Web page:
October 2, 2022
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Many organizations rely on Databricks’ Lakehouse Platform for storing and analyzing data, both structured and unstructured. To run your decision support queries quickly, it is important to select cloud instances backed by powerful hardware. But determining which instances meet this criterion can be a challenge.

We conducted tests to assist companies that are shopping for cloud instances for their decision support workloads. Specifically, we looked at AWS instance series: R5d instances enabled by 2nd Gen Intel® Xeon® Scalable processors and R5a instances with AMD EPYC processors. We created Databricks Runtime 9.0 clusters of these two instance types to run a decision support workload. On the R5d cluster, we used VMs that enabled a vectorized query engine called Photon designed to improve SQL query performance. At the time of this testing, Databricks’ Photon engine is not supported on R5a instances.

R5d instances completed decision support workloads in less time

We tested the two AWS instances with a decision support benchmark that generates a lower-is-better score that reflects the amount of time needed to execute a given set of queries. Selecting an instance that takes less time can help your company two ways: first, by getting valuable information sooner and second, reducing instance uptime and associated costs, which can help you spend less. As Figure 1 shows, r5d.2xlarge instances with 2nd Gen Intel Xeon Scalable processors and Photon enabled completed queries on a 1TB data set in 74% less time than r5a.2xlarge instances with AMD EPYC processors did. With a 10TB data set, query completion time of the r5d.2xlarge cluster was 76% shorter than that of the r5a.2xlarge cluster.

data chart Intel

How shorter query times can help your bottom line

As is the case with any resource in which your company is investing, getting good value for your dollar is a priority. We calculated how much it would cost a company to perform the test scenarios we discussed on the previous page. We used the price per hour for each instance, storage, and Databricks DBUs at time of testing along with the times in Figure 1 to determine the price per TB for all four scenarios. As Figure 2 shows, a company would spend much less if they ran decision support workloads on Photon-enabled r5d.2xlarge instances. For the 1TB dataset, the r5d.2xlarge cluster enabled by 2nd Gen Intel® Xeon® Scalable processors could provide 46% lower price/performance than the r5a.2xlarge cluster with AMD EPYC processors did. For the 10TB dataset, the Photon-enabled r5d.2xlarge cluster would reduce price/performance costs by 51%.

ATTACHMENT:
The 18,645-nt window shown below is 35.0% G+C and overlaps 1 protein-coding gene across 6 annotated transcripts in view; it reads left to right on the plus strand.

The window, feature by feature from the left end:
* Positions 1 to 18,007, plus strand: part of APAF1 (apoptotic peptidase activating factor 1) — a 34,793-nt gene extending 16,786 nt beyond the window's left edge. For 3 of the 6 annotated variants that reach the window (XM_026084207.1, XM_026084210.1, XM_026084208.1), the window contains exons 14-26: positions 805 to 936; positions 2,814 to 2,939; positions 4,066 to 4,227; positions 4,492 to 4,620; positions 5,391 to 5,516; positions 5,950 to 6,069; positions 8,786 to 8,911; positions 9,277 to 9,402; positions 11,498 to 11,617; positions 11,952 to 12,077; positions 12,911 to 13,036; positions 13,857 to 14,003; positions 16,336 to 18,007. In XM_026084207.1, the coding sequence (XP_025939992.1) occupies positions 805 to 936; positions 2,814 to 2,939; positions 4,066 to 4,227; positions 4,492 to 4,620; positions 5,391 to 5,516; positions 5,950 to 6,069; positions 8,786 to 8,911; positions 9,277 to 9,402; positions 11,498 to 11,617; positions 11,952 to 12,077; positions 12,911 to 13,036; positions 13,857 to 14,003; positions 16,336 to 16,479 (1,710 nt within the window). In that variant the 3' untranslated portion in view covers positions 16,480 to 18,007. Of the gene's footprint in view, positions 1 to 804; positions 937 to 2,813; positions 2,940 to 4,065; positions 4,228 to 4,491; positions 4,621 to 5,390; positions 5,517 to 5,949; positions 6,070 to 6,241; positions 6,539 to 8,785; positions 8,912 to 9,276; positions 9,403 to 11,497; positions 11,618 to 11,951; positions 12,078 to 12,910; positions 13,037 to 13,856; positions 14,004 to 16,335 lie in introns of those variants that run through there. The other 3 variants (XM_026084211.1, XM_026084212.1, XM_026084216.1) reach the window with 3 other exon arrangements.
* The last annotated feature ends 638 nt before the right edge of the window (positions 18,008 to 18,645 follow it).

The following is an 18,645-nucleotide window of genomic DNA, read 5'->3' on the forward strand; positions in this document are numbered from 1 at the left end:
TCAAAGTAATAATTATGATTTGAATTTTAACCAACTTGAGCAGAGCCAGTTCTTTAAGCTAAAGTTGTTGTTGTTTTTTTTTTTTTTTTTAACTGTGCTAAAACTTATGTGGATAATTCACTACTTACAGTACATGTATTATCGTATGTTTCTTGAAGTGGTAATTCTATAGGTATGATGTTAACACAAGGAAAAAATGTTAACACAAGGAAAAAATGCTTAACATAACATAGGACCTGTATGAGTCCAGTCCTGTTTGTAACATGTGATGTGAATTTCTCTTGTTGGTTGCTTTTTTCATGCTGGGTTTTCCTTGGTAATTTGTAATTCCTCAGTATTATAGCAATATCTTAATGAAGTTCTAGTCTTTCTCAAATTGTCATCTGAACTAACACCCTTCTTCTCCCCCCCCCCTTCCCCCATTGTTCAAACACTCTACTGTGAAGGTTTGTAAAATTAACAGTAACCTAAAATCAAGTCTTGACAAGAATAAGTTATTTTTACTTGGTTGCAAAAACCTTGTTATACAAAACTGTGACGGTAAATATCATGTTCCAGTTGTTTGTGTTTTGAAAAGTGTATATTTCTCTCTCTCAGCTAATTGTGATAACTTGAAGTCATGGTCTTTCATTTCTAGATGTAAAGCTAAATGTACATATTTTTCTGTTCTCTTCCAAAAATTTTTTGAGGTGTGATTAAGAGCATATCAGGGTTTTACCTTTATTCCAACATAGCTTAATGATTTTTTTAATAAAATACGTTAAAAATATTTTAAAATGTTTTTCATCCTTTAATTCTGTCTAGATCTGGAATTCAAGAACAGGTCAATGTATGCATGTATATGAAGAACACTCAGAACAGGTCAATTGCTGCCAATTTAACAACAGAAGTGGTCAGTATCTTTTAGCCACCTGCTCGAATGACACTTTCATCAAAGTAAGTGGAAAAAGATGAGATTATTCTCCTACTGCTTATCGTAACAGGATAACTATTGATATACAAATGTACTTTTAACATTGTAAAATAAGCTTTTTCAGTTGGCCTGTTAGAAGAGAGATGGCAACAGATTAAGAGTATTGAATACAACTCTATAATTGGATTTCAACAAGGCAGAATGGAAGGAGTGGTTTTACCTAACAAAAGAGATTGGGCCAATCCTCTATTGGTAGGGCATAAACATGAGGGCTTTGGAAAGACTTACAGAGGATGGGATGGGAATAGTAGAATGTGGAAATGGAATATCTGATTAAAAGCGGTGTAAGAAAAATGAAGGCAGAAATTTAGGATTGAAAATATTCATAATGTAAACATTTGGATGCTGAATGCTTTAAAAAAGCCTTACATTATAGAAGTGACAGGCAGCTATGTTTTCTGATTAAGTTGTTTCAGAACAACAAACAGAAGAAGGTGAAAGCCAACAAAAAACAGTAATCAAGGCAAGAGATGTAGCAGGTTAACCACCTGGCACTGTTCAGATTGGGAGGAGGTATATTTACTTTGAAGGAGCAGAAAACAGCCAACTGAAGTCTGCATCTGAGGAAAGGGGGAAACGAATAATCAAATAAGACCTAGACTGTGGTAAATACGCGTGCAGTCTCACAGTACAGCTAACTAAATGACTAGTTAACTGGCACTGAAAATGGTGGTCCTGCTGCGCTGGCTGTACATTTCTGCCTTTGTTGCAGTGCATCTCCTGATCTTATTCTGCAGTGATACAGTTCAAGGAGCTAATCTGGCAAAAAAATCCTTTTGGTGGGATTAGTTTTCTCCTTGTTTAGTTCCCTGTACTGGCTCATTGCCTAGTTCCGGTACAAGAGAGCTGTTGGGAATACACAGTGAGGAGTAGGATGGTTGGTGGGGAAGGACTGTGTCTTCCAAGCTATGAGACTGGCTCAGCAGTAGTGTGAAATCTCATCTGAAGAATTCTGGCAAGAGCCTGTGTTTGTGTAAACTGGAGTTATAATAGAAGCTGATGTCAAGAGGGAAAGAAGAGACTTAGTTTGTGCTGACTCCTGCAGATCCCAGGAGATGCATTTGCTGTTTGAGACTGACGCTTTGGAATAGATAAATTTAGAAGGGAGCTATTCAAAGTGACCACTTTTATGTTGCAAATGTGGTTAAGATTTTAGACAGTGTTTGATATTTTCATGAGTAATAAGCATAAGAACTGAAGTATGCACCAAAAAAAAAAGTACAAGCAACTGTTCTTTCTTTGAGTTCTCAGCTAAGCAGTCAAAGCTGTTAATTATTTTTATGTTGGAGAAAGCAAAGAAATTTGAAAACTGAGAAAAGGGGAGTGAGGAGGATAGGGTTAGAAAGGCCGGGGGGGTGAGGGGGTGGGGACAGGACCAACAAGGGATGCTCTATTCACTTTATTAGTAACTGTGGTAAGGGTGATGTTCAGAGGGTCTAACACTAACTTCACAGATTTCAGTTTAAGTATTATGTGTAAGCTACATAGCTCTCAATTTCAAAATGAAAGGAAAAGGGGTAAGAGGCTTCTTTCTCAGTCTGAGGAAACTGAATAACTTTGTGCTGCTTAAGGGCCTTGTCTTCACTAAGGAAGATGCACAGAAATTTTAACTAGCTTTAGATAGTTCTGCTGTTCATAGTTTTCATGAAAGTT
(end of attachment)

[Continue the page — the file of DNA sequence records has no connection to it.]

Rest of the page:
Data chart Intel

Conclusion

We measured the time to complete a set of Databricks queries for two different data set sizes on Photon-enabled AWS r5d.2xlarge instances featuring 2nd Gen Intel Xeon Scalable processors and r5a.2xlarge instances with AMD EPYC processors. The r5d.2xlarge instances completed sets of queries in up to 76% less time. When we combined these times with the hourly pricing for the two instances, we found that the r5d.2xlarge instances cost considerably less to execute the same amount of work — a cost savings up to 51%. If your company wants to get actionable insights earlier and reduce spending on AWS instances, choose Photon-enabled r5d.2xlarge instances featuring 2nd Gen Intel Xeon Scalable processors.

Learn more

To begin running your Databricks clusters on Photon-enabled Amazon R5d instances with 2nd Gen Intel Xeon Scalable processors, visit https://aws.amazon.com/quickstart/architecture/databricks/.

To learn more about Databricks’ Photon Vectorized Query Engine, visit https://databricks.com/product/photon and https://docs.databricks.com/runtime/photon.html.

For all of the results in this report, we used a decision support workload derived from TPC-DS. All tests were conducted in December 2021 on the us-east-1 AWS region. All tests used 20-node clusters with Ubuntu 18.04.1, kernel version 5.4.0-1059-AWS, Databricks 9.0, Apache Spark 3.1.2, Scala 2.12. Both instance types had 8 vCPUs and 64GB RAM. The r5d.2xlarge had a 300GB NVMe SSD, 10 Gbps Network BW, and 4,750 Mbps Storage BW. The r5a.2xlarge instances had a 250GB EBS volume, 10Gbps Network BW, and 2,880 Mbps Storage BW.

Copyright © 2022 IDG Communications, Inc.

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